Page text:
|Years:||I am 49|
|What is my sex:||Lady|
|My favourite drink:||Beer|
If you've been a victim of unemployment fraud, download this checklist to help make sure you report it to the proper authorities and take the proper steps to protect yourself. The Naperville Police Department regularly receives reports concerning frauds and scams, including some instances of people impersonating City employees.
In an effort to keep our residents informed, and thus reduce the of victims, the Naperville Police Department is alerting residents to the following:. Scammers are using the COVID pandemic as a tactic to exploit the fear and uncertainty of the disease spread.
Remember: Always fact-check information and make sure you know who you're talking to or buying from. Don't click on links from sources you don't know and do your homework when it comes to donations. Remember: Always verify any suspicious s to make sure they are valid. If the contains a link, hover your mouse over the link to confirm that the URL is actually related to or associated with the company it purports to be from. Employers are also encouraged to create protocols that require additional scrutiny to banking changes that appear to be requested by employees. In this scam, someone claiming to be with a Naperville utility department calls utility customers and demands payment for an alleged delinquent utility bill.
The individual threatens to disconnect service if money isn't provided immediately. Technology even exists to allow fraudsters to make 'City of Naperville' appear on your caller ID. Remember: The City of Naperville's electric and water utilities will never request payment for delinquent utilities over the phone. You will receive a notice in the mail if your payment is overdue. If there is any question about the status of your Naperville utilitycontact the Finance Department at or 'Ask a Question' through the City's online Help Center.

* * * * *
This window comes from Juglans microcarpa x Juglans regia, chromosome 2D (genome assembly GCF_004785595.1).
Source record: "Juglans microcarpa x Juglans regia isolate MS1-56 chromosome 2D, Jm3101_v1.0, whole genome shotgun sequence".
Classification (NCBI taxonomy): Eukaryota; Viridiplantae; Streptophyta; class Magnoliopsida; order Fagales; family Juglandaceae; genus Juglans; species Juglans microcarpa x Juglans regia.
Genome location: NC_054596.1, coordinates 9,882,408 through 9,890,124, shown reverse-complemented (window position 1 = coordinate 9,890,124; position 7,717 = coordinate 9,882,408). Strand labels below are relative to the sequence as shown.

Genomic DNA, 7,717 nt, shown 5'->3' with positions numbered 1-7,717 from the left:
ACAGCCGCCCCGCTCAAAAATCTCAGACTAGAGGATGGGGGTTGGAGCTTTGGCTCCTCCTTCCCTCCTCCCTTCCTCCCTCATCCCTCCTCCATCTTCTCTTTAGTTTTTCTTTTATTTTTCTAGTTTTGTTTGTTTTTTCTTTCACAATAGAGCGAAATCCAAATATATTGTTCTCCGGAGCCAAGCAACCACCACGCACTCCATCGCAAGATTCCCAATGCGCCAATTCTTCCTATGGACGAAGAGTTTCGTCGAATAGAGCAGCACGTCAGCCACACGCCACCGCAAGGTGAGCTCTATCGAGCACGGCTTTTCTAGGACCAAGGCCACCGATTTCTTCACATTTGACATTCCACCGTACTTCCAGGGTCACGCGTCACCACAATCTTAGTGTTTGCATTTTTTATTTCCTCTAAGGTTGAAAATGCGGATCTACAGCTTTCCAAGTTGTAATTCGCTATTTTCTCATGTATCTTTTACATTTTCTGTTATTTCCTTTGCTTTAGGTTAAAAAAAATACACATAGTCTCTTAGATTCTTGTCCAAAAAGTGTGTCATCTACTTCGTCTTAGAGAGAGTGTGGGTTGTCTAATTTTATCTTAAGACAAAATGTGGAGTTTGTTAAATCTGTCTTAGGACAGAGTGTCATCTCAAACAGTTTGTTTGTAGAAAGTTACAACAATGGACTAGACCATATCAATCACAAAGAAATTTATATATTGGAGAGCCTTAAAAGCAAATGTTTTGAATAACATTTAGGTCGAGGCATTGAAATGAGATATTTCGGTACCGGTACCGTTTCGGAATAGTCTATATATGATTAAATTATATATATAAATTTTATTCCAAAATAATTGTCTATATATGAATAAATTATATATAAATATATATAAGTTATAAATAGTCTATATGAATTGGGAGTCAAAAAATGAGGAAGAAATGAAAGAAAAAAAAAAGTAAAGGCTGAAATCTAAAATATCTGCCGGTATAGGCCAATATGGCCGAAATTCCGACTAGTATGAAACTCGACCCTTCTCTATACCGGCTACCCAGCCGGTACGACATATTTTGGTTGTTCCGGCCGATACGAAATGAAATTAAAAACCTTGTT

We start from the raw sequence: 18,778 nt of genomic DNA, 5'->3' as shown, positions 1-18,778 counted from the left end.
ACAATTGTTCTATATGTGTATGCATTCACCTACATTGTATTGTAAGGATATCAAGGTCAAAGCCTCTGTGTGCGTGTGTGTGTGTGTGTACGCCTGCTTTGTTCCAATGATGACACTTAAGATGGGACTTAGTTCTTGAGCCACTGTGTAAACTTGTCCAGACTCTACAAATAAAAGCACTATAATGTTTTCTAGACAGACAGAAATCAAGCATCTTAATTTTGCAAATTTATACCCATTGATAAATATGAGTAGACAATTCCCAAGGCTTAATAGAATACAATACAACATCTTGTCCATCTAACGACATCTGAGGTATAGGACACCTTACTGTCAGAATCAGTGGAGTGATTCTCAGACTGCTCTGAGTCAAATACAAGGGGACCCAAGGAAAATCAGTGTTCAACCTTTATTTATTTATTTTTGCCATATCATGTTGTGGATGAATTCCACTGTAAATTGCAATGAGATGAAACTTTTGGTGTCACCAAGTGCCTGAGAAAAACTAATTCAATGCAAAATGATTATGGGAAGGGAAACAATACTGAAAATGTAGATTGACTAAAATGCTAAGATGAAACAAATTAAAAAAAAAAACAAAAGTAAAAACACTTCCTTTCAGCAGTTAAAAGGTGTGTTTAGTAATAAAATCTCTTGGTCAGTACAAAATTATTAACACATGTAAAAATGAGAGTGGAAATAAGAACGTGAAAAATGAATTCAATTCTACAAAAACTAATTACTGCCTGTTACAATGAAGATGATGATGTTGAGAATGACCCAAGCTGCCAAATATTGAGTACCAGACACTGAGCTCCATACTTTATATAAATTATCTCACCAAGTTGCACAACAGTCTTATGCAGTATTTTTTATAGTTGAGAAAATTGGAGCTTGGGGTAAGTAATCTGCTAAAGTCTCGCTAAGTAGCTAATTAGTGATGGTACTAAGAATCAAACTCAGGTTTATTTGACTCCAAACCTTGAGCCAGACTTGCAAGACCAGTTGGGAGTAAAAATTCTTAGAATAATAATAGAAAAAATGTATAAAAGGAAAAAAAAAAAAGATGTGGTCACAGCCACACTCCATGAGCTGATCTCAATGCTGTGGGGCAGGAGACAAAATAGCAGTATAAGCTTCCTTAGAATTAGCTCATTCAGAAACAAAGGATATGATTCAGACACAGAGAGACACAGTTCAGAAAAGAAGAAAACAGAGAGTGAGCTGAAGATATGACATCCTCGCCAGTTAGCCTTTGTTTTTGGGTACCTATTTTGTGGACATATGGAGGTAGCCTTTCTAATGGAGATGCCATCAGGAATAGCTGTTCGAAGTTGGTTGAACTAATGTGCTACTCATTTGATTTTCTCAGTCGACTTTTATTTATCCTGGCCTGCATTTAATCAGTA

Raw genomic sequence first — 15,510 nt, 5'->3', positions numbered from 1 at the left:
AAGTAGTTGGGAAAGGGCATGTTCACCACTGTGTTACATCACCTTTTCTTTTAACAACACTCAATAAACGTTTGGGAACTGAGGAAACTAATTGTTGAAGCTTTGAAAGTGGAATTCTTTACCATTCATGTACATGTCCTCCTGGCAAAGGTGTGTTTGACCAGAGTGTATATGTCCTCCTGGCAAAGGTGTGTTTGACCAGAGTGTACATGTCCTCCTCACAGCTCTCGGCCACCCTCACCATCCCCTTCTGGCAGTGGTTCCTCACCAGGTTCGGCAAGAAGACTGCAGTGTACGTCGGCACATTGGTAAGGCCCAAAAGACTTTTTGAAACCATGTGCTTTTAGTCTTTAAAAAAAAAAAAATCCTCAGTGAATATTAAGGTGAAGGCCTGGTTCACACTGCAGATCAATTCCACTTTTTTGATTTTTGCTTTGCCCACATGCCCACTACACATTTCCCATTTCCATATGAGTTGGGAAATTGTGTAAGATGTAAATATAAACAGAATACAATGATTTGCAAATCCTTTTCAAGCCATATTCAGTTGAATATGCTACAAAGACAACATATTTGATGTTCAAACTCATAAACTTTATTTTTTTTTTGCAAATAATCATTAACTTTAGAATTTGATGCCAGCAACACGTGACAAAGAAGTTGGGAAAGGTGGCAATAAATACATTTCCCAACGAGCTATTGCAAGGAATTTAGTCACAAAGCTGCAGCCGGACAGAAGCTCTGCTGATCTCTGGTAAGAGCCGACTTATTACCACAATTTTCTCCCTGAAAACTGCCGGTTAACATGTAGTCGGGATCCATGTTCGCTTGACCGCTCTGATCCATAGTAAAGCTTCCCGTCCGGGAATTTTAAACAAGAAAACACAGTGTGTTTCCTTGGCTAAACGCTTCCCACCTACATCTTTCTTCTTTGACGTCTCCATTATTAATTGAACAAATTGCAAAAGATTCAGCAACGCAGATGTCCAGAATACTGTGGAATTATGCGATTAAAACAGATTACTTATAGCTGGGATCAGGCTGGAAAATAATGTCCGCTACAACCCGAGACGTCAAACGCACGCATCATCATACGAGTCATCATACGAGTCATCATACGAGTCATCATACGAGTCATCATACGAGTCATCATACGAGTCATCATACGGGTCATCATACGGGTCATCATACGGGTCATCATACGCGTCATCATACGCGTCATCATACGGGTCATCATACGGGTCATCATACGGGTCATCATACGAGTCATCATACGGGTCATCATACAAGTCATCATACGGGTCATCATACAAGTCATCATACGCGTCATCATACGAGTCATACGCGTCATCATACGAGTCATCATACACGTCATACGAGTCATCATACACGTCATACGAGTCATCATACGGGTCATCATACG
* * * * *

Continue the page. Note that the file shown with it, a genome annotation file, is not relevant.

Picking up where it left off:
In this scam, a con artist pretends to fall in love with their victim in order to win their trust and steal their money.
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While sweetheart scams can happen face-to-face, most of these scams take place online. The scammer convinces their victim that they are in love and uses these emotions to bilk money from the unsuspecting person, oftentimes a lonely senior or a widowed or divorced individual. In some cases, the scammer may wait months before asking for money, convincing the victim they are in a deep and committed relationship when they are just grooming them for the scam.
Remember: Sweetheart scammers are masters of manipulation who make their victims feel that they are in a committed relationship. Trust your instincts. In this scam, a scammer will falsely claim to be holding a loved one captive and demand an immediate ransom payment. Often, the caller will have some personal information about you or your family, making the call seem legitimate. The scammer will instruct you not to call the authorities, but to send a ransom by purchasing gift cards or wiring money. Remember: Your best defense in such a scenario is to ask questions.
Engage the caller in dialogue.
In this scam, the caller informs you that your loved one has been arrested and requests bond money for their release from jail. A similar scam involves a caller claiming to be a relative or friend, who asks you to send payment to get them out of jail. Remember: If someone calls informing you that a loved one needs to be bonded out of jail, find out which jurisdiction the individual is in and call that agency directly to confirm that the person has, in fact, been arrested.
Ask questions. Potential victims are told they are entitled to big refunds, or that they owe money that must be paid immediately to the IRS. When unsuccessful the first time, phone scammers often call back trying a new strategy. Callers may insult victims in an effort to scare them. The IRS never asks for credit card, debit card or prepaid card information over the telephone.
For more information or to report a scam, visit www. Scammers call victims and allege that they're with a high-profile tech company. Victims are told their computers are either already infected or about to become infected with malware that can cause ificant damage, such as operating system corruption or identity theft.
All of these actions permit scammers access to computers so they can cause errors, infect systems with malware or perform other damage and then charge for unnecessary repair services. It may also allow them access to personal and financial information.
Remember: Never give anyone remote access to your computer. Instead, hire a local computer repair service whenever necessary.
The scammer then continues the conversation using the name the grandparent provided. They will usually ask for money to solve some unexpected financial problem such as a car accident, arrest or stolen wallet.